Tolkien's fairy tales, far from being fit only for children, are an intellectual gold mine.
Including J.R.R. Tolkien on a list of the greatest authors of the twentieth century might surprise some. Tolkien is widely known as the author of The Hobbit and The Lord of the Rings, which codified modern fantasy fiction, often considered the province of children and young adults. But though The Hobbit began as a playful story for his children, Tolkien did not write his serious fiction for children, but for adults, especially adults like himself. As he put it, “The prime motive was the desire of a taleteller to try his hand at a really long story that would hold the attention of readers, amuse them, delight them, and at times maybe excite them or deeply move them. As a guide I had only my own feelings for what is appealing or moving …”
And Tolkien was no child. A highly learned man, he began his career producing entries for the Oxford English Dictionary, and ended it as a respected Oxford professor of English Language and Literature. Tolkien was a lover of great literature, most of which he read in its original languages. He particularly loved mythology, especially that of the Norse gods, and the great body of Germanic and English fairy tales. He had a passion for languages themselves: their sounds, powers of expression, and intricate histories. He loved the wild natural world, from mountain passes to quiet woods and glens; at the same time, he had a deep and abiding affection for his home: the English countryside and the farmers and villagers who dwelt there, simple food and beer, conversations with close friends, and making smoke rings. Above all, he loved his Catholic faith.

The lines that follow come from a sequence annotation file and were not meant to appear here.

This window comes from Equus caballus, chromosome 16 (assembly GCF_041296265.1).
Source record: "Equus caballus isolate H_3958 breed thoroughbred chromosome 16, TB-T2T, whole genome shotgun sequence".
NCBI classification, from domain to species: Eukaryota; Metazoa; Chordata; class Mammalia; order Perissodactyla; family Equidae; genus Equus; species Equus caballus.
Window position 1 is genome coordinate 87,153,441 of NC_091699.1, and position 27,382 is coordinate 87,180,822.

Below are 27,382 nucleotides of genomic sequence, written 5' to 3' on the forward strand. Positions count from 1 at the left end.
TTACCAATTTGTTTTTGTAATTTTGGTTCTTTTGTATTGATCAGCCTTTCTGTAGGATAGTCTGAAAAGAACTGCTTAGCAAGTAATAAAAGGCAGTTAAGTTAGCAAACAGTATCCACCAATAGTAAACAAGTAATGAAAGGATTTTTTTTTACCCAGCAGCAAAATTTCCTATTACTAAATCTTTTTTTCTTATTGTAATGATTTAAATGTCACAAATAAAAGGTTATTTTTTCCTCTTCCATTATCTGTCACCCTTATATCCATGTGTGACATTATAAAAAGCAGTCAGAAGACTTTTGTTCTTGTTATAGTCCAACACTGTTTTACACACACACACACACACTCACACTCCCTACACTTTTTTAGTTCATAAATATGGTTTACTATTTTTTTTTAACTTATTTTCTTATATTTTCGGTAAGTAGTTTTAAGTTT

Tolkien’s loves impelled him to create. He no doubt felt what he put in the mouth of one of his Elves: “We put the thought of all that we love into all that we make.” He created languages and worlds and characters and histories permeated by his loves, in which he could unlock their power to enchant. But to enchant learned, serious adults, the mind as well as the heart must be satisfied. In his extended essay On Fairy-stories, he explained, “The story-maker proves a successful ‘sub-creator.’ He makes a Secondary World which your mind can enter. Inside it, what he relates is ‘true’: it accords with the laws of that world. You therefore believe it, while you are, as it were, inside.”
Written by Michael Van Hecke and Dr. Andrew Seeley.
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